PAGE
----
There are now 503 million barrels of oil stockpiled in the US according to the Energy Information Administration (EIA). This is the highest supply seen for this time of the year in at least 80 years. Another sign that the US boom is still ongoing. It is all happening against a backdrop of crashing prices, from $107 per barrel in June 2014 to just over $30 per barrel now.
Domestic oil production may have slowed down, but only barely. Stockpiles of oil are now so high that they are testing storage and logistical constraints. Cushing, Oklahoma is where most of the oil produced in the US ends up, and this storage hub is currently up at 64 million barrels of oil, representing 87% of the facility’s capacity, a near-record high. “There is a fear of tank topping in Cushing. We’re seeing it get to its brims,” according to Matthew Smith, director of commodity research at ClipperData. If the Cushing trading hub runs out of storage and oil has to be diverted elsewhere he warns there would be a ripple effect across the US that would impact prices everywhere.
It is not just US inventories that are high; global inventories remain high as well according to the EIA, going as far as to say recently that the world is drowning in oil. An oversupply of 1.5 million barrels per day is expected in the first half of this year. Many on Wall Street see such supply constraints having big effects on prices. Oil is very vulnerable to operational stress because of the expensive and sophisticated infrastructure that is needed for its storage.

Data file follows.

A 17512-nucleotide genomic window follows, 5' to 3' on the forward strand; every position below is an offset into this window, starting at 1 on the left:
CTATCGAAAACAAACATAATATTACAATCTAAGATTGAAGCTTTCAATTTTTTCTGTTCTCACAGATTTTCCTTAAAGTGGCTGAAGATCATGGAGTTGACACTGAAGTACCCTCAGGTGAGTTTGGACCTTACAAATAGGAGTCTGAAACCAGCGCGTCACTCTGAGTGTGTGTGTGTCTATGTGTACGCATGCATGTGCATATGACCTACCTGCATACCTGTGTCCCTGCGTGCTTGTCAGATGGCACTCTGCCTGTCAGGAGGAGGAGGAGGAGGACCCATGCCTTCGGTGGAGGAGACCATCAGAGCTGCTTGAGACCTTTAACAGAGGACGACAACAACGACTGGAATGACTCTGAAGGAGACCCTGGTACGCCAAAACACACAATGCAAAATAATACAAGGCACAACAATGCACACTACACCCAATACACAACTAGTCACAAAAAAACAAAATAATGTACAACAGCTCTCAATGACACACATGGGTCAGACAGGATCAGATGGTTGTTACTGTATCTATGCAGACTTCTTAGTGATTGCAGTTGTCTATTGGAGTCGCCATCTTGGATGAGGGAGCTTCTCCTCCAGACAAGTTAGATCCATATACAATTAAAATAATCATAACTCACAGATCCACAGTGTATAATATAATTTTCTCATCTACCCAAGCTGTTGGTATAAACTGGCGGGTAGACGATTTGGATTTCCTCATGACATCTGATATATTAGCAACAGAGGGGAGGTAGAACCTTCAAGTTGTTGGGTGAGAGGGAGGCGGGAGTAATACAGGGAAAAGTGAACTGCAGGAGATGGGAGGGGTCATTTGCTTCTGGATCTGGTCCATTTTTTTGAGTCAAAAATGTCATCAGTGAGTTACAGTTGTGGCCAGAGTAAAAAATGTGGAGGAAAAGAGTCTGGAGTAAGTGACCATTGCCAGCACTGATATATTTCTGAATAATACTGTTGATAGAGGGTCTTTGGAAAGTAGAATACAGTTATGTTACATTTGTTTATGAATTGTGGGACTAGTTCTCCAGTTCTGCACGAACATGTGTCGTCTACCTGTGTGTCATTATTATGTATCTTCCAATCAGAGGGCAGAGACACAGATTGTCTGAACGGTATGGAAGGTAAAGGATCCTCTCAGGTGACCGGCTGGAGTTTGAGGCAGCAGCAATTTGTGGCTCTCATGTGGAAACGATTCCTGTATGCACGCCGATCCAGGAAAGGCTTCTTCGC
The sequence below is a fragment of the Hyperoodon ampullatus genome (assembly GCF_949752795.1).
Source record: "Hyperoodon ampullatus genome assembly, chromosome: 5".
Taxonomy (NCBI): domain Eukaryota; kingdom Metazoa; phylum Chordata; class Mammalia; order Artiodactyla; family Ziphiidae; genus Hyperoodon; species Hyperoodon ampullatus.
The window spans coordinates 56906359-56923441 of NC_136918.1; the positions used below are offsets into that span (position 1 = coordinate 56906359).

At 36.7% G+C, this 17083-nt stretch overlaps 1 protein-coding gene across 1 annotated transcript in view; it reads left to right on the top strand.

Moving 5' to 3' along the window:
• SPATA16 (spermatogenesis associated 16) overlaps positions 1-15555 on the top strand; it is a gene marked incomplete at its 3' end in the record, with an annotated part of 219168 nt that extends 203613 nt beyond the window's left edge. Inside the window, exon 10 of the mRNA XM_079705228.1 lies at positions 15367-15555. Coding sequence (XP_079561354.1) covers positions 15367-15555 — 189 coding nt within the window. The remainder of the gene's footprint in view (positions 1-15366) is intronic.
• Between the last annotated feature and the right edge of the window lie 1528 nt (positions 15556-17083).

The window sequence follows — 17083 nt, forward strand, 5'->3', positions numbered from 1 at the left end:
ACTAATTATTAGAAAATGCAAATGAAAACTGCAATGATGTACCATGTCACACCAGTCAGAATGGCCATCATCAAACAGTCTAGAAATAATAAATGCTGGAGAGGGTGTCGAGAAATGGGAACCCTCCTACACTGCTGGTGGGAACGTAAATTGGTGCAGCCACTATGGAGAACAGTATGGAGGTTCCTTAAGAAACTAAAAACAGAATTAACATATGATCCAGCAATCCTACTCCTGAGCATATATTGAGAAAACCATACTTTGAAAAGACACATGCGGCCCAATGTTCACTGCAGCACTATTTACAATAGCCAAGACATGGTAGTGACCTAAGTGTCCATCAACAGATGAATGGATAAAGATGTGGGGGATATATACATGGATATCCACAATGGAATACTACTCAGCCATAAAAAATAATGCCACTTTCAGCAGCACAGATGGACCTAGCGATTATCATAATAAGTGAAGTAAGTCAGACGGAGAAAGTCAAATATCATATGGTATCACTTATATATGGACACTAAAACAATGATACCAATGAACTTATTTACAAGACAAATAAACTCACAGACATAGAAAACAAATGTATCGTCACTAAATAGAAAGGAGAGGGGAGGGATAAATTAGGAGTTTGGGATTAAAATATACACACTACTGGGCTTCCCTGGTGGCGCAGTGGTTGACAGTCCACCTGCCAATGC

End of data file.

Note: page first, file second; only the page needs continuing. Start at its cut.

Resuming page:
“Each time the market brushes up against infrastructure constraints, oil prices will likely spike to the downside to make oil supplies back off. By comparison, it’s relatively easy to pile up unwanted metals in an open space like a warehouse. Aluminum only needs a grassy field,” according to a Goldman Sachs representative.
Meanwhile, OPEC countries continue to pump oil without showing any signs of scaling back as they try to avoid losing market share to higher cost producers both in the US and elsewhere. It had broadly been expected that US shale drillers would cut back production when prices started falling. Data collected by the EIA paints a different picture; the US pumped 9.32 million barrels per day in November. This was up by 1% compared to the previous year and only 4% from the April 2015 peak.